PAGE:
234. Memorandum of Conversation1


  • Report of Bush-Andropov Meeting


  • U.S. Participants

    • Vice President George Bush
    • Secretary of State George P. Shultz
    • Ambassador Arthur Hartman
    • Mr. William D. Krimer, Interpreter
  • USSR Participants

    • General Secretary of the CPSU Yuriy V. Andropov
    • Minister of Foreign Affairs A.A. Gromyko
    • Mr. Andrey M. Aleksandrov-Agentov Assistant to the General Secretary of the CPSU
    • Mr. Viktor Sukhodrev Interpreter
[Page 785]

Addressing Vice President Bush and Secretary Shultz, General Secretary Andropov first wanted to express his personal appreciation for the respect manifested by the United States toward the Soviet Union on this sad occasion of the death of President Leonid I. Brezhnev as indicated by the high rank of the delegation dispatched to Moscow by the United States.

Andropov said that the recent remarks by President Reagan to the effect that he wanted to conduct a policy of improving Soviet/American relations had not gone unnoticed on the Soviet side,2 and he wanted to add that the intentions of the Soviet leadership were certainly analogous. At the recent Plenum of the Central Committee of the CPSU and at today’s solemn ceremony, he had already had occasion to state that the principled policy of the Soviet leadership would remain unchanged and as consistent as it had been during the life of Leonid I. Brezhnev. In this connection he wanted to say that this consistent policy of the Soviet Union toward the U.S. had been and would continue to be based on equality, mutual respect and non-interference in each other’s internal affairs. Above all it would be a policy aimed at peaceful development of relations. He would not conceal the fact that the relations between our two countries today were quite complex. However, it was not the Soviet side which had dealt with the other as an adversary. Moreover, the Soviet Union invariably and consistently displayed restraint in the face of unfriendly and at times openly hostile remarks and steps on the U.S. side. Displaying such restraint, the Soviet Union was not doing it because it was unsure of its strength. The U.S. side or anyone else for that matter should have no illusions on this score. The Soviet leadership acted in this fashion because it believed that such a policy was sensible and that to act otherwise would hold no promise.

Andropov wanted to draw the attention of the U.S. side to the fact that due to U.S. actions, at present almost the entire stock of stability between the two countries, which had been built up over the years, had been carelessly squandered. This was true of almost the entire reserve of stability which served to insure both sides against unpleasant surprises. He thought that both sides clearly understood that if such an erosion of the productive layer of Soviet/American relations were allowed to continue, there would be no guarantee that this would not bring the sides to catastrophe. He therefore believed that the urgent task today was to put an end to this process. He understood, of course, that matters could not be helped simply by verbal promises, but it was surely a fact, and he would like the Vice President to understand him correctly, that it would be desirable for our two countries to halt further [Page 786] spirals in the arms race and to reach agreement at the current negotiations on European and nuclear arms on a mutually agreeable basis that would not prejudice the interests of either side and would be based on strict adherence to the principle of equality and equal security. Of course, there really was no other way out of the present predicament, because if the arms build up continues, the U.S. side would build up, the Soviet side would build up too, and one might well ask where this would lead in the end and what would be the end result. After all, all present here today were certainly experienced and sophisticated people, and he was sure that his friend A.A. Gromyko shared his views in saying that it would be completely impossible for either side to believe that it could come to any negotiation with proposals that were unacceptable to the other side. This applied to both sides. Of course, the two sides could engage in debate and even sometimes scold each other in the press or in some other forum, but when it came to specific matters it was absolutely necessary to act as sober-minded and normal people. There was no way of evading this requirement. Andropov noted that at present there was insufficient trust between the two sides, i.e. trust on the part of the Soviet Union as well as on the part of the United States, but the Vice President should understand that this was so because universally accepted standards of conduct had been violated and attempts had been undertaken to interfere in the internal affairs of the other side. The Soviet leadership resolutely rejected such a policy of dictating one’s own standards to the other side. No one had the right to do so or to dictate what the other side could or could not do.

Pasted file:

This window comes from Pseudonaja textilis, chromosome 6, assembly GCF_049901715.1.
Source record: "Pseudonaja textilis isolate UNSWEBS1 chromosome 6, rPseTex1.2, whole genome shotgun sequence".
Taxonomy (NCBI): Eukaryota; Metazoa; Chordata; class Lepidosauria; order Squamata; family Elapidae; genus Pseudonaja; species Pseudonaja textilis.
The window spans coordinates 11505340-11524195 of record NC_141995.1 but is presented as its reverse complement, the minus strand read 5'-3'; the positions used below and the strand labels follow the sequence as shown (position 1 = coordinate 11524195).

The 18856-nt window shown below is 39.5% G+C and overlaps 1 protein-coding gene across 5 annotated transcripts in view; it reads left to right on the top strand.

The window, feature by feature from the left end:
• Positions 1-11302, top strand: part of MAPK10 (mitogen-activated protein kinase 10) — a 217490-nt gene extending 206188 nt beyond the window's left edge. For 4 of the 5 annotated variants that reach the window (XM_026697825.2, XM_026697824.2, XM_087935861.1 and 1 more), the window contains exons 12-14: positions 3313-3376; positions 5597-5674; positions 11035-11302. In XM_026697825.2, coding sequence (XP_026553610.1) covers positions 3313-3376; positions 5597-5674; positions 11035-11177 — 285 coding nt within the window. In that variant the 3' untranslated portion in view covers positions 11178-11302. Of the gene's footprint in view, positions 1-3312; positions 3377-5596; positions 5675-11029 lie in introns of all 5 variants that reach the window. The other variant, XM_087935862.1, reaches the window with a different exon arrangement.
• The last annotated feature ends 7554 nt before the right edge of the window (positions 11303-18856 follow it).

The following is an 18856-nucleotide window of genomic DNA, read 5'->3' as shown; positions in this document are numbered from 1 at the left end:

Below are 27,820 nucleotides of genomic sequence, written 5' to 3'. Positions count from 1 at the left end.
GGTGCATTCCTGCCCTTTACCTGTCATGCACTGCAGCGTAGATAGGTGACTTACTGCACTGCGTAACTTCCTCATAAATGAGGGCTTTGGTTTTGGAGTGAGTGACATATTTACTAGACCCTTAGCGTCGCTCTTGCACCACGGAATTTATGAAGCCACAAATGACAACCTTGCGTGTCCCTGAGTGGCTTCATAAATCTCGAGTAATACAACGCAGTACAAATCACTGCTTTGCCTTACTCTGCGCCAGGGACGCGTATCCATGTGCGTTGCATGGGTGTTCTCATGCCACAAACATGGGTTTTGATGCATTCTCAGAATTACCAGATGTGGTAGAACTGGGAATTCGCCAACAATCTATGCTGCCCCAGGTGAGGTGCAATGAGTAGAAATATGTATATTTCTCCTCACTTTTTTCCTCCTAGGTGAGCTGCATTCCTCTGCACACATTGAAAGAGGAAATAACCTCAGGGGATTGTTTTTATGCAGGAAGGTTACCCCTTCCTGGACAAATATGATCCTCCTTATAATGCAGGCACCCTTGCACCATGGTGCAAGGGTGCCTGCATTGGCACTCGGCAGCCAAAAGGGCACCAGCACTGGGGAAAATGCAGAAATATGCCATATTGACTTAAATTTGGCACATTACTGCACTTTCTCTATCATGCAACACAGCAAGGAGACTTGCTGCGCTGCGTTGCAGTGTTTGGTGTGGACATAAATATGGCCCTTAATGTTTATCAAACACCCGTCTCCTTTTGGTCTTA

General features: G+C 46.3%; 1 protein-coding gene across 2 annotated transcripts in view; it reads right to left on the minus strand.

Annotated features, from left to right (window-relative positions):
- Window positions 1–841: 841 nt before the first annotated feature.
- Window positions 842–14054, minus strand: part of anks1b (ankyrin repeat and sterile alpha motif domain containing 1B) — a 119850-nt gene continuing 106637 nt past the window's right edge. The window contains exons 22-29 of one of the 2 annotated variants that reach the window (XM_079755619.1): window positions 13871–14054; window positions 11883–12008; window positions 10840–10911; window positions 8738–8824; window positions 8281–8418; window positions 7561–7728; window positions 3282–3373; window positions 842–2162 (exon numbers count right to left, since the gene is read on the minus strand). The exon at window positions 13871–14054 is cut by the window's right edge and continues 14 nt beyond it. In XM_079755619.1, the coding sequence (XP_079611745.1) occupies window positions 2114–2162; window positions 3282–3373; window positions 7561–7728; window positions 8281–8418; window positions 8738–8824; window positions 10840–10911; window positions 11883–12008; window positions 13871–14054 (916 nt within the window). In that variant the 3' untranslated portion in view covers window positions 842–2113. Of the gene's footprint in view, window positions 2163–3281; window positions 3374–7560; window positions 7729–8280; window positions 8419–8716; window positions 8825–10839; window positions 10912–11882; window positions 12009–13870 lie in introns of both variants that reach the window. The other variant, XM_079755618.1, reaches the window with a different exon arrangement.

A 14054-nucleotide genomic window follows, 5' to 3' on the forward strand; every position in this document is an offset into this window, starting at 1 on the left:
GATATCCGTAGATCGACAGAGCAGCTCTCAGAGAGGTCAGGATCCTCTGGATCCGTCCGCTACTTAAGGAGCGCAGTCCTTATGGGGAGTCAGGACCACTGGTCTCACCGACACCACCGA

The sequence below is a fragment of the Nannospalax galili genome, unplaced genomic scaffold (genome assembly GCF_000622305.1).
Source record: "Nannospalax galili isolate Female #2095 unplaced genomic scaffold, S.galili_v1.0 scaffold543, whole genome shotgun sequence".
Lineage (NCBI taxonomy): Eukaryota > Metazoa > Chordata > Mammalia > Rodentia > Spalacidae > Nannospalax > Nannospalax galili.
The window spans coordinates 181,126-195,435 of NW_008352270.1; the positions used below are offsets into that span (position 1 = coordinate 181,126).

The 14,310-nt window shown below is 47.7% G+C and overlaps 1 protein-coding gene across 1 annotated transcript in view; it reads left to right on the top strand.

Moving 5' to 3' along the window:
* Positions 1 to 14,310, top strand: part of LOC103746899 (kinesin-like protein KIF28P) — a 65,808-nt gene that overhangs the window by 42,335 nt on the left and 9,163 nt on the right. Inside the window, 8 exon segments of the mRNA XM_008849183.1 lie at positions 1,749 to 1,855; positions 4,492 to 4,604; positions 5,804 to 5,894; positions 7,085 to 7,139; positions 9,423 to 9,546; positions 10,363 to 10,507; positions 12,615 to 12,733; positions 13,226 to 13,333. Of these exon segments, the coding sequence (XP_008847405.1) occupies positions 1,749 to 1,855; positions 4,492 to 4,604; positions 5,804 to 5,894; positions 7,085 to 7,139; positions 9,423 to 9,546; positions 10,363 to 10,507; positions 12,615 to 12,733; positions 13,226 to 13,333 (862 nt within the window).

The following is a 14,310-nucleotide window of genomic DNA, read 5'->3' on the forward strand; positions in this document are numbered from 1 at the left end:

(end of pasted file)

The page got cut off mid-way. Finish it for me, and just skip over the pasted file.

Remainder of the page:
He wanted to point out that the entire Soviet leadership had been and continued to be in favor of an active and businesslike dialogue between our two countries with respect to matters of mutual interest and questions that required businesslike discussion. There were certainly many such questions and the Soviet Union was in favor of broadening the range of problems discussed in negotiations and exchanging views in a direct dialogue in order to give such negotiations specific content and to insure that they would result in developing good and stable relations between the Soviet Union and the United States. Such relations would certainly be conducive to a far more healthy international atmosphere than existed today.